Sunday, June 8, 2008

The Crises of the Western States (16th century)

The Crises of the Western States (16th century)
One King, One faith, One law. This was the prescription that members of all the European states accepted without question in the sixteenth century. Society was an integrated whole, equally dependent upon monarchical, ecclesiastical and civil authority for its effective survival. A European state could no more tolerate the presence of the two kings. But reformation had created two churches. The coexistence of both Catholics and Protestants in a single realm post a stark challenge to accepted theory and traditional practice.

In Germany where the problem first arose, the Peace of Augsburg (1555) enacted the most logical solution. The religion of the ruler was to be the religion of the subjects. Princes, town government, or bishops would determine faith. Not surprisingly, this was a policy more convenient for ruler than for the ruled. Sudden conversions of princes, a hallmark of Protestantism, threw the state into disarray. Those closely identified with Catholicism as well as those firmly believed in its doctrines had no choice but to move to a neighboring Catholic community and begin again. Given the dependence of ordinary people upon networks of kin and neighbors, enforced migration was devastating. Protestants minorities in Catholics states suffered the same fate. The enmity between the two groups came as much from bitter experience as from differences of believe.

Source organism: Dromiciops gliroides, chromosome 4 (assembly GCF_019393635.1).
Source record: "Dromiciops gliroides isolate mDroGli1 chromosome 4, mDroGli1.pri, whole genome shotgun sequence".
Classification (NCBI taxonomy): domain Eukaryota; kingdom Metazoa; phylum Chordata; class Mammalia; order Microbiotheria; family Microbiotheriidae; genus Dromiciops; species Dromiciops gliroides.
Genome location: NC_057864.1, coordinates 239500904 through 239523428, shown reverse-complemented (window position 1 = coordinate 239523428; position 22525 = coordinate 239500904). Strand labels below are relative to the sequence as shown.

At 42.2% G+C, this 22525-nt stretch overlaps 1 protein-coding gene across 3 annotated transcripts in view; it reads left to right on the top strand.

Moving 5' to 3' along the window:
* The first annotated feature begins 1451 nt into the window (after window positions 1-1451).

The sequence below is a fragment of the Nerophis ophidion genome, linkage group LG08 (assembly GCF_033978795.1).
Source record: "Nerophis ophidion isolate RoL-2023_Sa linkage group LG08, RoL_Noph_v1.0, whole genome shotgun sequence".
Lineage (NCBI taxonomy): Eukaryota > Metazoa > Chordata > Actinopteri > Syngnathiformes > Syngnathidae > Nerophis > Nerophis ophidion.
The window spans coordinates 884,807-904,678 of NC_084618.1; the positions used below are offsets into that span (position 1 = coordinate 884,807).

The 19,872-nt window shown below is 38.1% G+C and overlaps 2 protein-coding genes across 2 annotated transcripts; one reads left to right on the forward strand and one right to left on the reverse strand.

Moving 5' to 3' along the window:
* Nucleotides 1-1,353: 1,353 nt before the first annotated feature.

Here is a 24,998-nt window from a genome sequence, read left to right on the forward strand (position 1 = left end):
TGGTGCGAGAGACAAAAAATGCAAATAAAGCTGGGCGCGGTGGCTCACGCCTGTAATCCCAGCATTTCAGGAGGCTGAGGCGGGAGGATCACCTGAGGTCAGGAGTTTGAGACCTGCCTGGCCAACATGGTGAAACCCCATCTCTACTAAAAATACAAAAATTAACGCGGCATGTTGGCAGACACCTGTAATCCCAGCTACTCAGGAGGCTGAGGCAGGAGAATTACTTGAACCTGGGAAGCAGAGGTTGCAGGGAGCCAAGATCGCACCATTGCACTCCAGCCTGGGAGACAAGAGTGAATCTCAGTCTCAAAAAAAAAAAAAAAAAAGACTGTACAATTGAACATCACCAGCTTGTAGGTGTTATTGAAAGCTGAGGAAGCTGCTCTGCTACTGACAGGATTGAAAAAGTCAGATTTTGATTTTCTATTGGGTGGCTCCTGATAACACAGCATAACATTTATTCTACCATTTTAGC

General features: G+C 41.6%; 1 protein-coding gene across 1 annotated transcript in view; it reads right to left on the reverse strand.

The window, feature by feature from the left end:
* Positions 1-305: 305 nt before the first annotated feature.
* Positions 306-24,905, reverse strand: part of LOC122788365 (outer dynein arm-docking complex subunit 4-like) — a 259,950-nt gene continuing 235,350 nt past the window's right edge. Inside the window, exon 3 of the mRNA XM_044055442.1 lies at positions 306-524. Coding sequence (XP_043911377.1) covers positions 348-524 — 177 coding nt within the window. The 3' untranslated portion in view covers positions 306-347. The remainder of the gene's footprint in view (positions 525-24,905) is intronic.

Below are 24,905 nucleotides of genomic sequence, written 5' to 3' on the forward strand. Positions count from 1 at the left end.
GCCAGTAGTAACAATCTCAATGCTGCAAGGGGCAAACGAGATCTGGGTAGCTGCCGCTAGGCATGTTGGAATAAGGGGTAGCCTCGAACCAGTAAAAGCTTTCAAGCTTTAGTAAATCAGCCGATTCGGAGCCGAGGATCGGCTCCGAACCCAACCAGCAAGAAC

The Crises of the Western States (16th century)
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